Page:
It also clears my seat-tube – I got full travel on the Jeffsy and there was no problem and no annoying wheel buzz, so I am very pleased with it so far. It’s also worth noting that I initially though the Mudhugger would look a bit bulky but in practice it doesn’t really draw much attention to itself.

My only issue is related to the Jeffsy as much as anything – the seatstays are low and while the mudguard cuts out 90% of mud, there’s still a small amount that gets to my backside and the bottom of my Camelbak. JR has the same mudguard on his hardtail fat bike and on the same ride he had absolutely no mud on him at all, so I can tell it’s the low seatstays that are the culprits.

Tyre clearance with Mudhugger rear mudguard on YT Jeffsy

That might not bother you as the performance is pretty good anyway but I plan to purchase the extension to cut out the last 10% of mud. I’d like Mudhugger to produce a longer version straight out of the box that would track the larger wheel size better and this one fit 26 and 27.5″ wheels. Then you could do without the need for an extension under most circumstances.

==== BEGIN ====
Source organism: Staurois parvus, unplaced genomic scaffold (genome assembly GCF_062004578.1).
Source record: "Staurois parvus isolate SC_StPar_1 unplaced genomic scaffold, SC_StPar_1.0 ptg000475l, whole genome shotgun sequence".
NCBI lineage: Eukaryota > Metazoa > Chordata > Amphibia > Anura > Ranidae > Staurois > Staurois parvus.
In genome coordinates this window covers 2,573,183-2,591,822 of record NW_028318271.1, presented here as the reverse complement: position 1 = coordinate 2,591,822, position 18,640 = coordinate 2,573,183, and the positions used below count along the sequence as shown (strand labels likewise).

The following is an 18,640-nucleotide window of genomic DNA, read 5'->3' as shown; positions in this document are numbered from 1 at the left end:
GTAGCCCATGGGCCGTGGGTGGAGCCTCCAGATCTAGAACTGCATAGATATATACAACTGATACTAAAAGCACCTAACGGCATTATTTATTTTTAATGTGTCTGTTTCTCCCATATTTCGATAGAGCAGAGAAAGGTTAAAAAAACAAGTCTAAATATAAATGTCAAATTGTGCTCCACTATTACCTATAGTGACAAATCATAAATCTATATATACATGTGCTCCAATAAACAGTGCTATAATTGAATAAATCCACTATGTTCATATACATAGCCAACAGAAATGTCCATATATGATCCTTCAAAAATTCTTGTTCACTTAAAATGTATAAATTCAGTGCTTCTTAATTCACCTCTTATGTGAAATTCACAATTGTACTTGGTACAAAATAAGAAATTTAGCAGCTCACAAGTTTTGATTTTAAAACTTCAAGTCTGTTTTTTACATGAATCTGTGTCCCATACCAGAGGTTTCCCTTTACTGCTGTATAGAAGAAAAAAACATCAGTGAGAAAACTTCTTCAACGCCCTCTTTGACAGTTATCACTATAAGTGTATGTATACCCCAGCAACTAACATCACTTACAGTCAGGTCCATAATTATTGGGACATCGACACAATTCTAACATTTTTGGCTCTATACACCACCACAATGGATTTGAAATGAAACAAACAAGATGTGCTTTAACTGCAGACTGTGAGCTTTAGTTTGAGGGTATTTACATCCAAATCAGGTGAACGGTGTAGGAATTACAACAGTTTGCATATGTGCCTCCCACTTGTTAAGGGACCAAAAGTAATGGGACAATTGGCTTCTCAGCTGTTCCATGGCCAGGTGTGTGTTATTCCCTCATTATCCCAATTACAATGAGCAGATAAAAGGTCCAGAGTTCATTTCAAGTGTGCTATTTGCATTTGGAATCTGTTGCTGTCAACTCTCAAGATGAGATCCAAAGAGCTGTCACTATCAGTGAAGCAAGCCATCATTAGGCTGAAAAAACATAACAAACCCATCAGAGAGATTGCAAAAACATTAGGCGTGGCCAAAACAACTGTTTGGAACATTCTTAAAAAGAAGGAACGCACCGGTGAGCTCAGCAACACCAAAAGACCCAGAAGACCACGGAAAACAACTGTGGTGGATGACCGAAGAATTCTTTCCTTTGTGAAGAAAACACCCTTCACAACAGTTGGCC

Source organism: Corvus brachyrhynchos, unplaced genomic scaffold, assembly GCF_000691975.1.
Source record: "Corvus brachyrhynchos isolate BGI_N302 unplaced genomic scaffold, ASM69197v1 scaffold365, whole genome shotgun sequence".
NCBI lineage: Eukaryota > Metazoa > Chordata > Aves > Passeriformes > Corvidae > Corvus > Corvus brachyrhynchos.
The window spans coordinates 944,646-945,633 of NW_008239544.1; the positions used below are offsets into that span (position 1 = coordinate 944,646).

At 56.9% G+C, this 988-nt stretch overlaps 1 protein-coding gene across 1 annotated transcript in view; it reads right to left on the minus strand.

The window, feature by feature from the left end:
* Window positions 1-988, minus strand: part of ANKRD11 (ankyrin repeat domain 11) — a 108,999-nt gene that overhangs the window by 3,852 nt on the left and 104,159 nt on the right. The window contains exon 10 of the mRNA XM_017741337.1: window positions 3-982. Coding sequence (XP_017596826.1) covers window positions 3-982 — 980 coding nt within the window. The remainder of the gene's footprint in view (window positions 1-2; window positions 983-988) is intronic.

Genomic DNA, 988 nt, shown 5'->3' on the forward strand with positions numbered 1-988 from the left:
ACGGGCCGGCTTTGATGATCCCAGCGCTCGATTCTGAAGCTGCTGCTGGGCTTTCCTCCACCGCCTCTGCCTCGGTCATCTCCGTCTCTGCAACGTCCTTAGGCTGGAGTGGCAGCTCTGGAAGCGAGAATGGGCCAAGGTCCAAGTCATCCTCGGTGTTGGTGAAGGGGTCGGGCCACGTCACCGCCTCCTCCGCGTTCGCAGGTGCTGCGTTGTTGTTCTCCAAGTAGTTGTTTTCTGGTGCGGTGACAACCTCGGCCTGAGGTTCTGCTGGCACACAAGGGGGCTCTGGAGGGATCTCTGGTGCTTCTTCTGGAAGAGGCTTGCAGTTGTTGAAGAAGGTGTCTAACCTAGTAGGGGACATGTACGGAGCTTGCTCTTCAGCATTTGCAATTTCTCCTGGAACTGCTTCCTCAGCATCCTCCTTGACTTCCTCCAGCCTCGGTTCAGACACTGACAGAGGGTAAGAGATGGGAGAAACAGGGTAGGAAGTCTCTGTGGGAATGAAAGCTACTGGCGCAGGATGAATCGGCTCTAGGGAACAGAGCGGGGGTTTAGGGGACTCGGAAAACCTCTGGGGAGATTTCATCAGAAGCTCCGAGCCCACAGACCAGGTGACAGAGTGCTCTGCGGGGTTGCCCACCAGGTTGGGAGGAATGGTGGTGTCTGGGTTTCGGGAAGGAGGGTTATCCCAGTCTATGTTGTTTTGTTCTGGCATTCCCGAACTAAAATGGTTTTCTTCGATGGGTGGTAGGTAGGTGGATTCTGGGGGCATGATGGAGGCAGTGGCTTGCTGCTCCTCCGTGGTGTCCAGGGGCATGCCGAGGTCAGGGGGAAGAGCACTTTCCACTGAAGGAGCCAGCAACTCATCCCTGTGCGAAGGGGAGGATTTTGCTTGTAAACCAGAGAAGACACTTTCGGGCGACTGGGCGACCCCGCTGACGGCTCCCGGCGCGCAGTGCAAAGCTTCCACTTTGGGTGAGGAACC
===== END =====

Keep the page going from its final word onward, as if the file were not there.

I also wish I’d bought some lime green stickers to funk it up a little and pick up the lime of my pedals, but I was being stingy!

Overall, a definite thumbs up from me.

Filed under Accessories, Reviews in January 2019

Matt

About the author

Matt is one of the founding Molefathers of the Muddymoles, and is the designer and main administrator of the website.

Having ridden a 2007 Orange Five for many years he's now running a YT Industries Jeffsy 29er with a hardtail waiting to be built up.

An early On-One Inbred still lurks in the back of the stable as a reminder of how things have moved on. You can even find him on road bikes - currently a 2011 Specialized Secteur and a Trek District 1.